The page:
Portland boat builder and repairer, freelance writer and environmentalist Ian Baird (contact him here or here) has just fixed up an old plastic boat and brought it back to life. How did that happen?

It began with a neglected wreck on the shore. I’ll let Ian tell his story.

‘A pile of broken boats, uncared for and abandoned on the beach is never a happy sight for those of us that enjoy taking to the water, but then, when one is in the right frame of mind, it does present an opportunity…

‘My friend Dean needed a new fishing boat. At 6ft5in tall, the aluminium saucer that he was taking out to sea was, to say the least, a bit risky, especially when bins full of nets were involved. He told me that he was looking for a new boat, something longer with a lot more freeboard but his search had been fruitless, basically because of budgetary restrictions.

‘So when a pile of three boats presented themselves on Castletown slipway awaiting removal by the council to go to landfill the opportunity had to be taken.

‘The largest was an 11ft purpose-built harbour fishing boat built by Clarkes of Castletown, probably in the 1970/80s. The keel was smashed at the stern end and the woodwork was completely shot, but the hull was salvageable.

‘Dean is an incredibly generous person. He feeds the street with the excess fish he catches, freely giving away the fruits of his labour but fishing is his hobby, not his income, so I restored the boat for free in return for past and future suppers.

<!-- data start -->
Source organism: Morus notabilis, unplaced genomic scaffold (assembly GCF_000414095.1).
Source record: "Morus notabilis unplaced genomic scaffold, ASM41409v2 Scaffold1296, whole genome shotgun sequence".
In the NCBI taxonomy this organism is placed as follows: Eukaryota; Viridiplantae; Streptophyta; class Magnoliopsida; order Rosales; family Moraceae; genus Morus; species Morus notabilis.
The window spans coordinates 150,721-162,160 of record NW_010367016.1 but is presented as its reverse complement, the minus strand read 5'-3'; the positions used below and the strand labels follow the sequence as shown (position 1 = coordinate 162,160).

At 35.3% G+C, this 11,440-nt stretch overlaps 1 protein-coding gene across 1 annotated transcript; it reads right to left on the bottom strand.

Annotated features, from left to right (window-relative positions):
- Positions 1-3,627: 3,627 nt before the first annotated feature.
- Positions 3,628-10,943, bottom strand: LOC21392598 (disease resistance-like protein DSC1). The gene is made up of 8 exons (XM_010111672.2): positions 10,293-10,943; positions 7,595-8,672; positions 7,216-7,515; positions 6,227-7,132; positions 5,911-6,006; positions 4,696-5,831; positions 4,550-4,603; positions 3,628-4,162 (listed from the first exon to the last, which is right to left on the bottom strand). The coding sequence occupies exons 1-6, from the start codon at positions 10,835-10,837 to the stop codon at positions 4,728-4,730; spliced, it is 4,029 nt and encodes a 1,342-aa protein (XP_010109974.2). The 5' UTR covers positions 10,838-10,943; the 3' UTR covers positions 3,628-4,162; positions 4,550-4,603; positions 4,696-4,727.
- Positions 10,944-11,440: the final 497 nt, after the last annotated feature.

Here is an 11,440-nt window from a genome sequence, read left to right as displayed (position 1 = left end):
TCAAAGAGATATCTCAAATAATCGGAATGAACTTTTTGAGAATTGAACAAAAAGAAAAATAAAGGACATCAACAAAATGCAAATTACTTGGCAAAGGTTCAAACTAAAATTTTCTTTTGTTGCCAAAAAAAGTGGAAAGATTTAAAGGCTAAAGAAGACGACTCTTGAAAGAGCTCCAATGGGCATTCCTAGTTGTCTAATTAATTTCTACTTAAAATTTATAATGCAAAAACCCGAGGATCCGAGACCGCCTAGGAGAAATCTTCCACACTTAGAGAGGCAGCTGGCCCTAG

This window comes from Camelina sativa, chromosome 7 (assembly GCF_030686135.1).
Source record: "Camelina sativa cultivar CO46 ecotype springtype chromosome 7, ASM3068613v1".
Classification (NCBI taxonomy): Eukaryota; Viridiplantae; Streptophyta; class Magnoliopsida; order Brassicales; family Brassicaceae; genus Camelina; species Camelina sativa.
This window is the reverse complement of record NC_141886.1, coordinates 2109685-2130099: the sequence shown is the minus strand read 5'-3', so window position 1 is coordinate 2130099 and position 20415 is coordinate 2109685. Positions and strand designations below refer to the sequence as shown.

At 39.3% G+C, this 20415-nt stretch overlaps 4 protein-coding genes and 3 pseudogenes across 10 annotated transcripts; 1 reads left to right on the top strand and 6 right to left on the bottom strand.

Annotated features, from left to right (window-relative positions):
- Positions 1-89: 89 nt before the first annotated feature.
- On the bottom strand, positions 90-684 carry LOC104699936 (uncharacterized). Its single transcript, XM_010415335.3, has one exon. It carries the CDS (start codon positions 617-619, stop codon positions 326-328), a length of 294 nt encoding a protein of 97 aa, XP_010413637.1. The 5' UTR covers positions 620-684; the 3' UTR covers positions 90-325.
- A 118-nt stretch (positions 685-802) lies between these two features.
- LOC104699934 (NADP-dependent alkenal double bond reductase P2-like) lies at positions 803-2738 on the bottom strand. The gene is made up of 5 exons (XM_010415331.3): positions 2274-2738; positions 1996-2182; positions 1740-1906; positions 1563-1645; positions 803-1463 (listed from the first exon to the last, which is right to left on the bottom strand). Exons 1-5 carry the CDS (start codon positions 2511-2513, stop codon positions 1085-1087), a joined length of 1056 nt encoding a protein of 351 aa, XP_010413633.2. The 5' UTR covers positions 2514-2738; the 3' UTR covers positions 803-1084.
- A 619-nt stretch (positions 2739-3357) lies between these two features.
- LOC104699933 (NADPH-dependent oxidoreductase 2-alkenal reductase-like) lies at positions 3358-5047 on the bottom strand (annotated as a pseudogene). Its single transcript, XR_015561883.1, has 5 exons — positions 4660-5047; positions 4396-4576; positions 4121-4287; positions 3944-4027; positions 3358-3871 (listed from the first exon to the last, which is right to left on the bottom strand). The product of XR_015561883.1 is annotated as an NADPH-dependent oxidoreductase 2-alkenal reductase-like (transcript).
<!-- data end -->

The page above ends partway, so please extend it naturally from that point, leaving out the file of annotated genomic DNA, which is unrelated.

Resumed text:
‘Because it wasn’t a paid job it was an as and when and was done over the course of a year. If it had been done in a clear workshop and hit in one go it would have taken a few days. Also, a lot of the job was done on the beach and all of it outside which slows things down.

‘GRP isn’t my favourite material to work with but I would rather breathe life into an old GRP boat than consign it to landfill, for ecological reasons every bit as much as practical reasons.

‘Dean reckons the bill for materials and bits was about £800 – but £800 isn’t bad for what is now effectively a new boat that will last many years.

‘This was a belt and braces job. We used American white oak for all the woodwork and everything was ‘over-engineered’ to produce a very solid boat that will see out his fishing days.

‘I would definitely recommend taking this approach.  It does mean that you can own a decent boat at reduced cost and help the environment by not sending it to landfill.

‘It is a perfectly reasonable job for someone with some woodworking skills, although if you don’t have a good knowledge of fibreglass boats I would recommend an inspection by a surveyor before it is used.

‘You’re going to put your life in this vessel so you have to make sure that it is safe. If the hull is badly damaged – holes, fractured – it may not be a good idea without good laminating skills to try to restore it – you don’t want the thing breaking up on you with 150’ of the deep blue underneath you! Having said that, one can argue that nothing is irreparable. It may even be worth repairing a damaged hull and fairing it to use as a plug for a mould to lay up new boats.

‘Another time on a GRP boat like this I think I would prefer to laminate the gunwales and inwales. We used much chunkier material than the originals, and laminating would have made it easier and quicker to fit.’

So what are Dean and Ian doing with the little boat? ‘We fish from it and have adventures, of course!’